The first stall I came to belonged to the "TOPCrew", the fair organizers. They were hard at work showing and selling the "Halle Project" demo-disk. Just the right subject to start a conversation! Parts of the demo were being written right there at the show, and they didn't mind people plying them with questions about tricky machine language programming. It turned out that many programmers devoted to demo programing were using a relatively new (Shareware) Assembler by Torsten Karwoth supporting more than 64K RAM. Another product sold at this stall was of course the 8-bit TOP Magazin, a disk-based magazine published by the "TOP-Crew".
I moved on to other booths. On the left near the entrance, a PD/Shareware distributor opened his business. He was either very successful or not wellprepared for the show: by 11AM he was out of blank disks!
Next to the diskless PD vendor was perhaps the most interesting booth at the show. Klaus Peters and Co. presented a mix of new and existing products with an emphasis on hardware. In revision III already, the 1-meg memory upgrade with 10-bit hardware refresh and two 4-megabit DRAMS offered huge memory on a tiny, professional PCB. If you got bored with RAM upgrades you could check out Klaus's ROM upgrade. His 512K ROMdisk allows you to access your favorite software burned on EPROMS. The ROMdisk plugs into the PBI, and even lets you boot from it. Of course, a ROMdisk is rather useless if you don't have the means to burn your own EPROMS. Not to worry, Klaus was happy to sell you his "Burner XL/XE" which connects to the cartridge port and burns EPROM types up to 27512's
Representatives at the Klaus Peters Elektronik+Software
booth demonstrate the latest hardware upgrades.
Goodies from Klaus Peters. In the center is the Peters
'MegaRAM' 1-meg upgrade board using just two 4-meg
DRAMS. In the upper left Is the 25K Bibomon upgrade
OS replacement. Partly cut off in the lower left is the
512K ROMdisk. Yum, yum!
Another interesting hardware upgrade from Klaus Peters is the 25K Bibomon. It has an onboard M/L monitor, a simple assembler, a sector editor, various DOS functions and lots more. Besides the supplied modified XL/XE OS it also allows you to use the old 400/800 OS. There's even a space on the PCB where you can plug in two additional OS's of your choice. The OS's and other functions are accessed via a colorful menu.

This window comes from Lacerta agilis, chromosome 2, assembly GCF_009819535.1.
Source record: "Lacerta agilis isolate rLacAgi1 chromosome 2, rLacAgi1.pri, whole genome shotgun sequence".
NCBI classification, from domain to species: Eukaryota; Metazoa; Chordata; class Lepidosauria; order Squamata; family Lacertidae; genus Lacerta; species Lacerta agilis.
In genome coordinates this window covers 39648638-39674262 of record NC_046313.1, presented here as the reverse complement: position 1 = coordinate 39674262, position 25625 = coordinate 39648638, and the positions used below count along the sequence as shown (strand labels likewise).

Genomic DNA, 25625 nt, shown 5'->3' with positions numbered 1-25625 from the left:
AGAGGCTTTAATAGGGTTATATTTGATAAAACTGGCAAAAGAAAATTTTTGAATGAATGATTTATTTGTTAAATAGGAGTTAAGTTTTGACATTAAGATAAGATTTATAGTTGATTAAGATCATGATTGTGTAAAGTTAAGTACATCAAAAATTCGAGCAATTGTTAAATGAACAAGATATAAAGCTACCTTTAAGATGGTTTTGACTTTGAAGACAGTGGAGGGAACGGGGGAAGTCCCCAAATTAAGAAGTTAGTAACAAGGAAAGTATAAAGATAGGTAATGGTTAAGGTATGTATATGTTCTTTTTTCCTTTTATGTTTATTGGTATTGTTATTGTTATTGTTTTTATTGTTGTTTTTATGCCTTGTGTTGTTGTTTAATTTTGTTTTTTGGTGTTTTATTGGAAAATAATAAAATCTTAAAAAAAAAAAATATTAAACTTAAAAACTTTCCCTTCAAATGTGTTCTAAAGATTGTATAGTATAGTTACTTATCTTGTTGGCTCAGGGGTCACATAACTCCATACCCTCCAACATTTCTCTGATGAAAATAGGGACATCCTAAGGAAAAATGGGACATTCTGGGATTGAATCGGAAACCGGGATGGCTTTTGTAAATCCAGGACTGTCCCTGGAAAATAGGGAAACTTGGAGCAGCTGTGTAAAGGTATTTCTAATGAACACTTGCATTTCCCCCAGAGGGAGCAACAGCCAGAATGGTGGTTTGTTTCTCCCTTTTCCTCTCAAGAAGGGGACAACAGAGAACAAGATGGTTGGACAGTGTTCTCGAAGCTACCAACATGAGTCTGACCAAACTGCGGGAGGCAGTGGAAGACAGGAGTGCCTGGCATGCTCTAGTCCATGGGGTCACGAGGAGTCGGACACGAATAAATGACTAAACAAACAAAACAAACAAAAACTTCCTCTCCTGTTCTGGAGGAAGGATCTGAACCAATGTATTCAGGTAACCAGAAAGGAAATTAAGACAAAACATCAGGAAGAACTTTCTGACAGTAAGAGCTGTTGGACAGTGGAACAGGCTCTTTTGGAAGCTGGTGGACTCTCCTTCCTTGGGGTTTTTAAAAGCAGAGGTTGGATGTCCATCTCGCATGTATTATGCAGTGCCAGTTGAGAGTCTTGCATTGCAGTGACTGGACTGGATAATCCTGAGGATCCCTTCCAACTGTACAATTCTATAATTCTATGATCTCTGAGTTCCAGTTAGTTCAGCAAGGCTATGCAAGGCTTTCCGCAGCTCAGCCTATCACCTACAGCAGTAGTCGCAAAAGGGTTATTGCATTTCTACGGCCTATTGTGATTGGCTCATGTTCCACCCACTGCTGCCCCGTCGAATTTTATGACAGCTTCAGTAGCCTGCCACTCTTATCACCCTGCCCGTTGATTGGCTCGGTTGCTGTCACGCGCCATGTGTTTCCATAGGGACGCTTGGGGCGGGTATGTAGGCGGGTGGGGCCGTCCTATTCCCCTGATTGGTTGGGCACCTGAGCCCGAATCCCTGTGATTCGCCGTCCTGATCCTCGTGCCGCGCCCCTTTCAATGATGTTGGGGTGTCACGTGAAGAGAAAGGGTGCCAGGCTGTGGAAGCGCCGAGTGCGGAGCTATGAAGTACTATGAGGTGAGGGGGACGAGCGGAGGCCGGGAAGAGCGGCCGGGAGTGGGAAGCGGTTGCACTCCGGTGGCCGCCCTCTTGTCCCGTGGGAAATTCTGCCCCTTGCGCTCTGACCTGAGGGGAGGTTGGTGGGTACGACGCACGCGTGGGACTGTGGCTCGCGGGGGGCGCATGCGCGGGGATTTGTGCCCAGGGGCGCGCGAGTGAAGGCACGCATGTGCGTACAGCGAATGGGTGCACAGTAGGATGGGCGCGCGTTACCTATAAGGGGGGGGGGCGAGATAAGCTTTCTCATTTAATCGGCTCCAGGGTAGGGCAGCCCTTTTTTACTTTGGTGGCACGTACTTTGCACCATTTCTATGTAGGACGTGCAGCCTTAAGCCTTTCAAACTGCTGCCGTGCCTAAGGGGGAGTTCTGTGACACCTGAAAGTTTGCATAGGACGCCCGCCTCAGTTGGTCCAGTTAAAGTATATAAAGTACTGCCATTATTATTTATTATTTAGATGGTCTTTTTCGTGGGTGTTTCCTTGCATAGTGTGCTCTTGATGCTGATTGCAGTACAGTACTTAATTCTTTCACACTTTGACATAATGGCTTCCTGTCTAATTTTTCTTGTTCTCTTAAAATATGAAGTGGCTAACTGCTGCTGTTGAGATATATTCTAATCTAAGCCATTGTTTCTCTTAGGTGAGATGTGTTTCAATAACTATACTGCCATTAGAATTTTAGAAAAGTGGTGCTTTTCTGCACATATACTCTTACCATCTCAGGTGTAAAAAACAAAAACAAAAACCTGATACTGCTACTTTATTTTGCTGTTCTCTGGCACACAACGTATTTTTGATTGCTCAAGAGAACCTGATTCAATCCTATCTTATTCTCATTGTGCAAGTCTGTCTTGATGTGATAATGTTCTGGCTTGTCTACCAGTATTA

Atari doesn't produce the XF551 any more, but Klaus sells a substitute for it: the "Floppy 2000". This double sided, double density 5.25" drive connects to the SIO just like other Atari peripherals. It comes in a gray slimline case with a built-in speed enhancer and the ability to reprogram the drive to a certain extent.
It wasn't all hardware, Klaus had software as well. "Sprint XL", a DTP program for the 8-bit, is roughly comparable with "Daisy Dot". "Sprint XL" uses character sets "E24" in the SIGNUM format (SIGNUM is a DTP program for the Atari ST). It lets you incorporate graphics in your text and supports formats from the common 62-sector Gr. 8 pictures to the ART format used on PC's. I chatted with several people who used both "Sprint XL" and DD3. Some liked DD3 better than "Sprint XL" while others claimed just the opposite. Klaus was selling some older software, too. Mainly games like "F-15" and "Guild of Thieves".
The Peters MegaRAM installed in an 800XL
AC meets ABBUC. ABBUC's President
Wolfgang Burger (right) with AC's
representative Marek Tomczyk (left).
The Show Goes On
The next booth was Kemal Ezcan with his company called KE-Soft. This company is based around the 8bit magazine ZONG. Besides this bimonthly magazine he sells a bunch of games including his own productions as well as imports from Poland and the U.S. Action! could be yours for 289DM while M.U.L.E. went for 79DM. [Editor's Note: the German Deutschmark (DM) is worth roughly US$0.60, or about 3DM to the British pound sterling. Assuming l've done the currency conversion correctly, these prices would be considered outrageous in the U.S. -BP] KE-Soft conducted the announced game competition for kids. The challenge was to solve an adventure game controlled by a touch tablet.